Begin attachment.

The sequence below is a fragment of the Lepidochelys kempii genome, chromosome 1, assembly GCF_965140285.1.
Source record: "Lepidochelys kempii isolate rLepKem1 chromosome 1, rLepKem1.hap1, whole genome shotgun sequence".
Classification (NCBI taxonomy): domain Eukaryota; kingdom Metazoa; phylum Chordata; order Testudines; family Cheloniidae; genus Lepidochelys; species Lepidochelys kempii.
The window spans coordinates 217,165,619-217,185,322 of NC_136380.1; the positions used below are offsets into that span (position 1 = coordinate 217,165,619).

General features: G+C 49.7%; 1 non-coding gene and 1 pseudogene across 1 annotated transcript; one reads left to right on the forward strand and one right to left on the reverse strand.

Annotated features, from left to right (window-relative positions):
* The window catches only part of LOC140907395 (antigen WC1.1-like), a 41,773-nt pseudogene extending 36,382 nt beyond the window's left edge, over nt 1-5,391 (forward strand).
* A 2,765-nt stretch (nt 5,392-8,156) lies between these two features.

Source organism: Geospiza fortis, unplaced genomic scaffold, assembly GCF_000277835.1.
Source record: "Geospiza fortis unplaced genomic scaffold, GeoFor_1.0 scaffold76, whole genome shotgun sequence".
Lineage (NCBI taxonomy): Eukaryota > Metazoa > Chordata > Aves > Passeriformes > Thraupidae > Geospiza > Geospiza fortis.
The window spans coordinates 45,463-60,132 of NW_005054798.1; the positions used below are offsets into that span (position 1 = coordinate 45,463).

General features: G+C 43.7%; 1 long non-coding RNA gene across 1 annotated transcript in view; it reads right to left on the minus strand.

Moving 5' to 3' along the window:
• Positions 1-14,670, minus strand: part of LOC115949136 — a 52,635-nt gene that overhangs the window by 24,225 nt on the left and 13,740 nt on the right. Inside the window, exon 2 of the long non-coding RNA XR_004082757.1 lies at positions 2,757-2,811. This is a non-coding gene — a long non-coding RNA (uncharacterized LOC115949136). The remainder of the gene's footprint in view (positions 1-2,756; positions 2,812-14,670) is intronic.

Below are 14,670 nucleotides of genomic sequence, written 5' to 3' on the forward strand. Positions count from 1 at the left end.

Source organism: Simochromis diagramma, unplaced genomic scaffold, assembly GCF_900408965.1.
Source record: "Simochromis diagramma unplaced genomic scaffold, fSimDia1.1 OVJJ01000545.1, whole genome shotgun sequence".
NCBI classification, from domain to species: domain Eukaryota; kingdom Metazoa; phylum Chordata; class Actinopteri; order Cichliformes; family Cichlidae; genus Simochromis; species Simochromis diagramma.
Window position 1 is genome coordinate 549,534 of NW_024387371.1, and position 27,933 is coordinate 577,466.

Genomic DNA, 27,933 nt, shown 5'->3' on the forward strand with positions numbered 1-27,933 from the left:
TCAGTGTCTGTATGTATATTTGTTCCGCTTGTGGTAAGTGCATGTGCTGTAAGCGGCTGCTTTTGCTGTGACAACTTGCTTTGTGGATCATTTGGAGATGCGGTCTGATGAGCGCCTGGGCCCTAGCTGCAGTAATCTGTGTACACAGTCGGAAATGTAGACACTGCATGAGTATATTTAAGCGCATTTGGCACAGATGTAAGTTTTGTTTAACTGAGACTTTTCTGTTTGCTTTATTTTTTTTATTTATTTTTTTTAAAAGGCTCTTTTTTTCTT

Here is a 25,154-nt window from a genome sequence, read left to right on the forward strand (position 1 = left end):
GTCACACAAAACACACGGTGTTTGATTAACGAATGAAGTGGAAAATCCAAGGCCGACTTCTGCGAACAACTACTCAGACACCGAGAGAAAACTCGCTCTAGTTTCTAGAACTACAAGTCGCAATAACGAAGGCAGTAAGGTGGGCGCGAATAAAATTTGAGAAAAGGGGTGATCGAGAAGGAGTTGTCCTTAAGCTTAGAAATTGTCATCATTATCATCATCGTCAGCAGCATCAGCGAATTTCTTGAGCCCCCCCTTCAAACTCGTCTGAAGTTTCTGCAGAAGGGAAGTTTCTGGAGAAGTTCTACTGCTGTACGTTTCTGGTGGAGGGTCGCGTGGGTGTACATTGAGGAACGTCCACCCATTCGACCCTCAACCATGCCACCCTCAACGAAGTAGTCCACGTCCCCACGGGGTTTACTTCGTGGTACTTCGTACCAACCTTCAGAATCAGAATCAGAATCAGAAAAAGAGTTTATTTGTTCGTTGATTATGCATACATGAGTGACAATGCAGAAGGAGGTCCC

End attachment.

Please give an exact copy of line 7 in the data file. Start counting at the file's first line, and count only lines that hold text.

* The window catches only part of LOC140907395 (antigen WC1.1-like), a 41,773-nt pseudogene extending 36,382 nt beyond the window's left edge, over nt 1-5,391 (forward strand).